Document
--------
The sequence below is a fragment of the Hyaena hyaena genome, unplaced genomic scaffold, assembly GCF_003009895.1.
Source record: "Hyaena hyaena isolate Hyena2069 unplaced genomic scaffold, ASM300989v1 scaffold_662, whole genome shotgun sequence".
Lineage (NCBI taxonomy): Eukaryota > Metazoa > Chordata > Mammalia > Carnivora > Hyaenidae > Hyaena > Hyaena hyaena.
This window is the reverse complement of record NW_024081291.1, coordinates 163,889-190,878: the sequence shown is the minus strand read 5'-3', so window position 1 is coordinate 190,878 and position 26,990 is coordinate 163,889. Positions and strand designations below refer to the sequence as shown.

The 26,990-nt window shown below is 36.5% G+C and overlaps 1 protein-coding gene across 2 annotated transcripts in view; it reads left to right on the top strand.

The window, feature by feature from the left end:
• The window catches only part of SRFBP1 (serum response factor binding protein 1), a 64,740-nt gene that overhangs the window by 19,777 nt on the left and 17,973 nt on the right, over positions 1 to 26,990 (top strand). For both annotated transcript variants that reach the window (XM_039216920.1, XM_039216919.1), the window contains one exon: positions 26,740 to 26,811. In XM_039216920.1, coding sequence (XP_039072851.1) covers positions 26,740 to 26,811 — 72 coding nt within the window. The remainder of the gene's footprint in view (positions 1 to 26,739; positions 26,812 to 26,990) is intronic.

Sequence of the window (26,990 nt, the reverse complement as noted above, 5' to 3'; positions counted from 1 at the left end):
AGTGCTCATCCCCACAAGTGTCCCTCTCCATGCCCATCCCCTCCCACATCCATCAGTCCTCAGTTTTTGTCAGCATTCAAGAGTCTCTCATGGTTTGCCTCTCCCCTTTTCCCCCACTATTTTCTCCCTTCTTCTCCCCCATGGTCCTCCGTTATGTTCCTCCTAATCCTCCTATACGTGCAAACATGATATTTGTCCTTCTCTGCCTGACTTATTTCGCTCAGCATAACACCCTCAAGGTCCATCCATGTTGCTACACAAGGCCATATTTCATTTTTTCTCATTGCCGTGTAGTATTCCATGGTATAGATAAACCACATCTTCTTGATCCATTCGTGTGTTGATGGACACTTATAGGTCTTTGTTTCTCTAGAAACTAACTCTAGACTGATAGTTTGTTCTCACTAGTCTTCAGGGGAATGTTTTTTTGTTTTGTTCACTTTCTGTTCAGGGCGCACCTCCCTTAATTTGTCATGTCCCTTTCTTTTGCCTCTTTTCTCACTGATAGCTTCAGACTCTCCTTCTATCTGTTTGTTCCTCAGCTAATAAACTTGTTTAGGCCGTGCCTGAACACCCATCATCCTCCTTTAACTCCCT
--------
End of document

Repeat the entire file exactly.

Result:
The sequence below is a fragment of the Hyaena hyaena genome, unplaced genomic scaffold, assembly GCF_003009895.1.
Source record: "Hyaena hyaena isolate Hyena2069 unplaced genomic scaffold, ASM300989v1 scaffold_662, whole genome shotgun sequence".
Lineage (NCBI taxonomy): Eukaryota > Metazoa > Chordata > Mammalia > Carnivora > Hyaenidae > Hyaena > Hyaena hyaena.
This window is the reverse complement of record NW_024081291.1, coordinates 163,889-190,878: the sequence shown is the minus strand read 5'-3', so window position 1 is coordinate 190,878 and position 26,990 is coordinate 163,889. Positions and strand designations below refer to the sequence as shown.

The 26,990-nt window shown below is 36.5% G+C and overlaps 1 protein-coding gene across 2 annotated transcripts in view; it reads left to right on the top strand.

The window, feature by feature from the left end:
• The window catches only part of SRFBP1 (serum response factor binding protein 1), a 64,740-nt gene that overhangs the window by 19,777 nt on the left and 17,973 nt on the right, over positions 1 to 26,990 (top strand). For both annotated transcript variants that reach the window (XM_039216920.1, XM_039216919.1), the window contains one exon: positions 26,740 to 26,811. In XM_039216920.1, coding sequence (XP_039072851.1) covers positions 26,740 to 26,811 — 72 coding nt within the window. The remainder of the gene's footprint in view (positions 1 to 26,739; positions 26,812 to 26,990) is intronic.

Sequence of the window (26,990 nt, the reverse complement as noted above, 5' to 3'; positions counted from 1 at the left end):
AGTGCTCATCCCCACAAGTGTCCCTCTCCATGCCCATCCCCTCCCACATCCATCAGTCCTCAGTTTTTGTCAGCATTCAAGAGTCTCTCATGGTTTGCCTCTCCCCTTTTCCCCCACTATTTTCTCCCTTCTTCTCCCCCATGGTCCTCCGTTATGTTCCTCCTAATCCTCCTATACGTGCAAACATGATATTTGTCCTTCTCTGCCTGACTTATTTCGCTCAGCATAACACCCTCAAGGTCCATCCATGTTGCTACACAAGGCCATATTTCATTTTTTCTCATTGCCGTGTAGTATTCCATGGTATAGATAAACCACATCTTCTTGATCCATTCGTGTGTTGATGGACACTTATAGGTCTTTGTTTCTCTAGAAACTAACTCTAGACTGATAGTTTGTTCTCACTAGTCTTCAGGGGAATGTTTTTTTGTTTTGTTCACTTTCTGTTCAGGGCGCACCTCCCTTAATTTGTCATGTCCCTTTCTTTTGCCTCTTTTCTCACTGATAGCTTCAGACTCTCCTTCTATCTGTTTGTTCCTCAGCTAATAAACTTGTTTAGGCCGTGCCTGAACACCCATCATCCTCCTTTAACTCCCT